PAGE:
by David "Doc" Diaz
Revised Tuesday, November 22, 2011
You open up your humidor hoping to pull out a choice stick to smoke on a fine day and, instead of a flawless, oily wrapper, you see something that looks like somebody just let-fly a load of buckshot at your prized smokes. Well, you've got troubles my friend. Trust me on that.
As I have traveled throughout the country and the world, I have been alarmed at the number of retailers who have walk-in humidors with evidence of tobacco beetles. What is a tobacco beetle and what can it do to your smokes?
A tobacco beetle is a butt-ugly bicho that has a hunched body, a hard shell covering and spikes on the ridges of its shell (see photo). In its adult stage it can fly and will move around your humidor like a Blackhawk helo, looking for more of your prized stogies. A tobacco beetle is terrifying to behold! Granted, it is ONLY a couple millimeters long, but let me tell you, these mighty midgets can reduce your cigar collection to a pile of dust in no time. Lasioderma serricorne is called by many names including, tobacco-, cigar- or cigarette-beetle. They typically hatch in conditions that exceed 73°F combined with high humidity.
Now, before you become overly concerned, you need to realize that the cigar industry works hard to stay ahead of these little buggers. I know that many people think that high temperatures will spawn beetle bugs as surely as teenager sprout zits. However, I don't think it's that simple.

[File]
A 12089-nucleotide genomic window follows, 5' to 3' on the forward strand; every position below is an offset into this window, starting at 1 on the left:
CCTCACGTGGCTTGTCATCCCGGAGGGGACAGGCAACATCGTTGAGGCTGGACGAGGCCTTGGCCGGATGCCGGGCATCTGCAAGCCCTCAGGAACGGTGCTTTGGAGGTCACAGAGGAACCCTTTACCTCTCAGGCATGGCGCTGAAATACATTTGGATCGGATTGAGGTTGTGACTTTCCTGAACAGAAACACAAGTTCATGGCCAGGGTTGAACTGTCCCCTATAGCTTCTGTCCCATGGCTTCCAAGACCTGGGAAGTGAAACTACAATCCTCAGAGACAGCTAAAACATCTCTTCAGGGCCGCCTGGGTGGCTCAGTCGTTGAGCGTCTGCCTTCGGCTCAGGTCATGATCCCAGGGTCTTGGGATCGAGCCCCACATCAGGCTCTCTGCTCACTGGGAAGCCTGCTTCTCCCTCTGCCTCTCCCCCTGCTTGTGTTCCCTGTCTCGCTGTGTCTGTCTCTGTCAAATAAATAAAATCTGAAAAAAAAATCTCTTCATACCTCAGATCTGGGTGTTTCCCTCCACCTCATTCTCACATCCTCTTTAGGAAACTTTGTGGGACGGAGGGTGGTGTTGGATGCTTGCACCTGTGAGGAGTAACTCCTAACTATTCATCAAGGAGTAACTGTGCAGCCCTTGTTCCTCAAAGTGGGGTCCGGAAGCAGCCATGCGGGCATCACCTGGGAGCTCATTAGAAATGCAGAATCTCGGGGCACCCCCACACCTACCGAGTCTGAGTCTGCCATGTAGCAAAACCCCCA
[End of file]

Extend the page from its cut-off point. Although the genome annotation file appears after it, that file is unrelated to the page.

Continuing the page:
Many cigar manufacturers fumigate their tobacco just after it is aged and again just before the cigars are shipped. A typical fumigant is aluminum phosphide, which is a gas-releasing pellet. This fumigant is used in a sealed room with the tobacco and after the treatment, the room is aerated to remove all traces of the poison. Fumigants used in exterminating the pests leave no harmful residue and typically evaporate within 72 hours of spraying. Other more organic treatments are designed to "rob oxygen" from the beetles during fumigation and are considered a more natural method of fumigation. Freezing can kill the tobacco beetle at any stage of its development and many cigar companies freeze their cigars prior
That said, not every manufacturer is equally diligent in their attempts to eradicate "the bug." A certain percentage of cigars will ship with viable eggs that could, under the right conditions, hatch and begin a life cycle. Of course, it goes without saying that any cigars that are made under spurious conditions have a higher likelihood of harboring bugs. Homemade cigars and some small low budget tobacco companies could pass along the beetle with higher frequency. So, as a consumer, you should try to clearly determine the origin of smokes before you put them into your humidor or humidors.
What can YOU, the consumer, do about this voracious pest?
First, you will need to look for evidence of infestation. The "buckshot" holes in your cigars are a telltale sign. Also, you can tap the foot of suspicious cigars against a flat surface. If you see a fine brown powder fall freely out of the cigar; that is further evidence. Sometimes this powder will be evident at the bottom of your humidor or singles drawer.